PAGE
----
The thing with traumatic brain injuries (TBIs) is that they are unpredictable. Even if you make a full recovery from any physical injuries you suffer, your brain injury might never heal fully.
Depending on the affected region, trauma to the brain can affect several aspects of your life, from your mental health and career to your relationships with family and friends. Below are some of the ways your social life may be affected.
You may experience speech difficulties
The left hemisphere of the brain is responsible for language and speech. If it is damaged, you may have trouble communicating effectively. Your speech may be slurred, or your words may be jumbled up. It can be frustrating since everything may sound normal to you, yet you may be incomprehensible to others.
Additionally, unlike before, you might find it hard to follow conversations or read non-verbal cues, making communication difficult.
Brain injury can lead to mental disorders
Studies have shown that victims of brain injuries are at higher risk of developing mental disorders later on in life. Some of the mental issues you may be predisposed to include personality changes, depression, or even the development of aggressive behavior.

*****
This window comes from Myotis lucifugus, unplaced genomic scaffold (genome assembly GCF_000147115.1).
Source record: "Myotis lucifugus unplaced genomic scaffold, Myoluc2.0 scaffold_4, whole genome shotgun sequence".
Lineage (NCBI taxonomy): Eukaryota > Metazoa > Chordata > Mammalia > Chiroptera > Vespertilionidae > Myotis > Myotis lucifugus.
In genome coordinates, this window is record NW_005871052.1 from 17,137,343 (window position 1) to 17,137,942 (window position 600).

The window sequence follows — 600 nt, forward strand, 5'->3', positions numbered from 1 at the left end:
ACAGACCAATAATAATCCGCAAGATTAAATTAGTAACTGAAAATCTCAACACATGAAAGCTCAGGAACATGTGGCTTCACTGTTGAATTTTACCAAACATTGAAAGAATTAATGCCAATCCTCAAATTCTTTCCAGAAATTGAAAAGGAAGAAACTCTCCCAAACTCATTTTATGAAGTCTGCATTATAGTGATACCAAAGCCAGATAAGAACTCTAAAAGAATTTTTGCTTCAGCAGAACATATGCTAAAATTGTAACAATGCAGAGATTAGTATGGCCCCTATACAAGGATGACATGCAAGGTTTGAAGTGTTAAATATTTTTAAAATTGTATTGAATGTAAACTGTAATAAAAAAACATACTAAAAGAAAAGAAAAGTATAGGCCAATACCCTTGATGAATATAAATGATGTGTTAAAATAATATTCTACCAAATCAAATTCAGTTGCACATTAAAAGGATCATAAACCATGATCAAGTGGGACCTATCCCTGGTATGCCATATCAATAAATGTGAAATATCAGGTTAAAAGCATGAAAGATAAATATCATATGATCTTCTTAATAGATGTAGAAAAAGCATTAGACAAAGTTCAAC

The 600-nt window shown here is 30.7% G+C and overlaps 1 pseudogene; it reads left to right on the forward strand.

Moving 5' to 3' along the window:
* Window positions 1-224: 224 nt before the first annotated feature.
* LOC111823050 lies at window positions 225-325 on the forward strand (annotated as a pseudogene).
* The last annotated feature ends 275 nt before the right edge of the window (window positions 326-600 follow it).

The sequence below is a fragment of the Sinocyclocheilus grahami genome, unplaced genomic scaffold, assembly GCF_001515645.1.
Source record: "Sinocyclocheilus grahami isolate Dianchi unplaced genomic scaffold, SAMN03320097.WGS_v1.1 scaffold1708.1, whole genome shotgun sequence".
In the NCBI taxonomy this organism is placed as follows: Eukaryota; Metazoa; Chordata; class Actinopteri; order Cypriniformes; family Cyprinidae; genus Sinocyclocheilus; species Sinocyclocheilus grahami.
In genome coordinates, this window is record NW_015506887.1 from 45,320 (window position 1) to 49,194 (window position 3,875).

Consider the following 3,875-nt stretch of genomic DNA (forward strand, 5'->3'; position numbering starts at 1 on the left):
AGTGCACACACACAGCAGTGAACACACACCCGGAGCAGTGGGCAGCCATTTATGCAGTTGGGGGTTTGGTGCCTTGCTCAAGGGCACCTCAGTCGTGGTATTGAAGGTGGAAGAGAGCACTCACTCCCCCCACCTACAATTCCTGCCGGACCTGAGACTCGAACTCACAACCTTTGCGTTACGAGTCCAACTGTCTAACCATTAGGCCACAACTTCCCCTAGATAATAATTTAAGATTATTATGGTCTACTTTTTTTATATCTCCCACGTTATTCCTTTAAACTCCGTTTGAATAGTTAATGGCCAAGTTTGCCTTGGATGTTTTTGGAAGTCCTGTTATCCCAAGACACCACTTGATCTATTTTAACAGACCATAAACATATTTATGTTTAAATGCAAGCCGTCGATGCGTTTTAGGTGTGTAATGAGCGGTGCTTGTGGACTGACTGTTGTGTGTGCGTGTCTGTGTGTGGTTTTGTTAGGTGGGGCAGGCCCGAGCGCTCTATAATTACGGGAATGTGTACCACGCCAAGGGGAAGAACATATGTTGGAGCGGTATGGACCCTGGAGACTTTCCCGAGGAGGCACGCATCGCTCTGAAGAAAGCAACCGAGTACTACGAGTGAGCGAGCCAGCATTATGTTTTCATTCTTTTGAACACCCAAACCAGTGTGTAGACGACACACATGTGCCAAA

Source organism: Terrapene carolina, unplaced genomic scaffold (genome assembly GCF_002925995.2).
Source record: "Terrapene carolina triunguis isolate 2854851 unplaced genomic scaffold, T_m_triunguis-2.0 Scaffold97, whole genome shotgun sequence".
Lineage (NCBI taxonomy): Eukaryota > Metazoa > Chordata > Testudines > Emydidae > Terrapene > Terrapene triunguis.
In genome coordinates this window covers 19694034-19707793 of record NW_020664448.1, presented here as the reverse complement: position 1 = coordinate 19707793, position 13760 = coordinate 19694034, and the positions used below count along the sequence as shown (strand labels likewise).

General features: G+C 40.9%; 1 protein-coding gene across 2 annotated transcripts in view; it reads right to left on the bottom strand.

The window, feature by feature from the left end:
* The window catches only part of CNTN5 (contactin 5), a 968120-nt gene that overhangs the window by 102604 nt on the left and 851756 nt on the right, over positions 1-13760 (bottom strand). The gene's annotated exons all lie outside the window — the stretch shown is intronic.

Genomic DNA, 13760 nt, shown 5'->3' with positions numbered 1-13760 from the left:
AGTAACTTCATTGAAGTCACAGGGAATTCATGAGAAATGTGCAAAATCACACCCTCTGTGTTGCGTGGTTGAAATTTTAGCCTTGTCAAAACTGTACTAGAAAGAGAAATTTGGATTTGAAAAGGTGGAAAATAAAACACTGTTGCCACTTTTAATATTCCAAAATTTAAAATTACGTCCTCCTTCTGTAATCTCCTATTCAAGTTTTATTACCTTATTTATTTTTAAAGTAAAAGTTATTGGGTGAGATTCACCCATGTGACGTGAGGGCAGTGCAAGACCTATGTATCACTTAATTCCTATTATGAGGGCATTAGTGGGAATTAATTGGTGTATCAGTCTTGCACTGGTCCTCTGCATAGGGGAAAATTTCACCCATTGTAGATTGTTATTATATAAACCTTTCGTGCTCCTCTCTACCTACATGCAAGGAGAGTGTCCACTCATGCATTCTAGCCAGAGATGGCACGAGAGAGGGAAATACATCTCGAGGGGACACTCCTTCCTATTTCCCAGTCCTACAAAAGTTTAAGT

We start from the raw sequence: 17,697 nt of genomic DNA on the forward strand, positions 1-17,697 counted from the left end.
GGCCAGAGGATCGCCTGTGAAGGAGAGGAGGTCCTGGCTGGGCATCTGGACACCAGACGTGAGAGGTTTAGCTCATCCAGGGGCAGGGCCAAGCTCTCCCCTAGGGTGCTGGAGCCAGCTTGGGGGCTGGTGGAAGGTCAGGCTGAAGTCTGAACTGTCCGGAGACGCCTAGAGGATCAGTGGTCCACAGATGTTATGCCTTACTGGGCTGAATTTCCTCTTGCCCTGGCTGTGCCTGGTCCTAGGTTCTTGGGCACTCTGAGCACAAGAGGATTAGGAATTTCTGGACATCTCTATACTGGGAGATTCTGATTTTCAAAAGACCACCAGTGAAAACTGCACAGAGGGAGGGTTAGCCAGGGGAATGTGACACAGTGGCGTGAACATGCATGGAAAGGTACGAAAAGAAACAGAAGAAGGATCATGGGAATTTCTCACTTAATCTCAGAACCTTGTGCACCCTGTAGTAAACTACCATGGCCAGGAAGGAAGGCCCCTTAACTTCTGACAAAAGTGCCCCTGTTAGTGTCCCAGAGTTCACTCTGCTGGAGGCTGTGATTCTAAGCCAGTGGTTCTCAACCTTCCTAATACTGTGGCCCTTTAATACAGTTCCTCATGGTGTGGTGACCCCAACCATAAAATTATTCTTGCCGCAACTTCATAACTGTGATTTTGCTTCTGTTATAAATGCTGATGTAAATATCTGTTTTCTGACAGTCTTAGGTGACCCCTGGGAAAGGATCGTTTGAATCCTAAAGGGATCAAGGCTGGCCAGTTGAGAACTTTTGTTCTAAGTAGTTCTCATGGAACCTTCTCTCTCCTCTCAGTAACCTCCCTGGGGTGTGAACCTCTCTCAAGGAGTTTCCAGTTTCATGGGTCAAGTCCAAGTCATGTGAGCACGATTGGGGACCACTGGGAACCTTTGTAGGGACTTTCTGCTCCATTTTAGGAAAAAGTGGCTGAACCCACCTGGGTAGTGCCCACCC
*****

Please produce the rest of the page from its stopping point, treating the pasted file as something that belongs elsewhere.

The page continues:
It may be hard to maintain social ties
Life after a brain injury may be a time for self-discovery as you adapt to a new lease of life, and you may find yourself alone for most of the time. It may be hard to connect with your former friends who do not understand your current situation or why you have changed.
In the end, the quality of your life will likely go down following a brain injury. Besides the economic costs of treatment or rehabilitation, the adverse effects of a TBI on your social life are some of the non-economic damages which should be included in your compensation package. It might not reverse anything, but it is what you deserve and have a right to.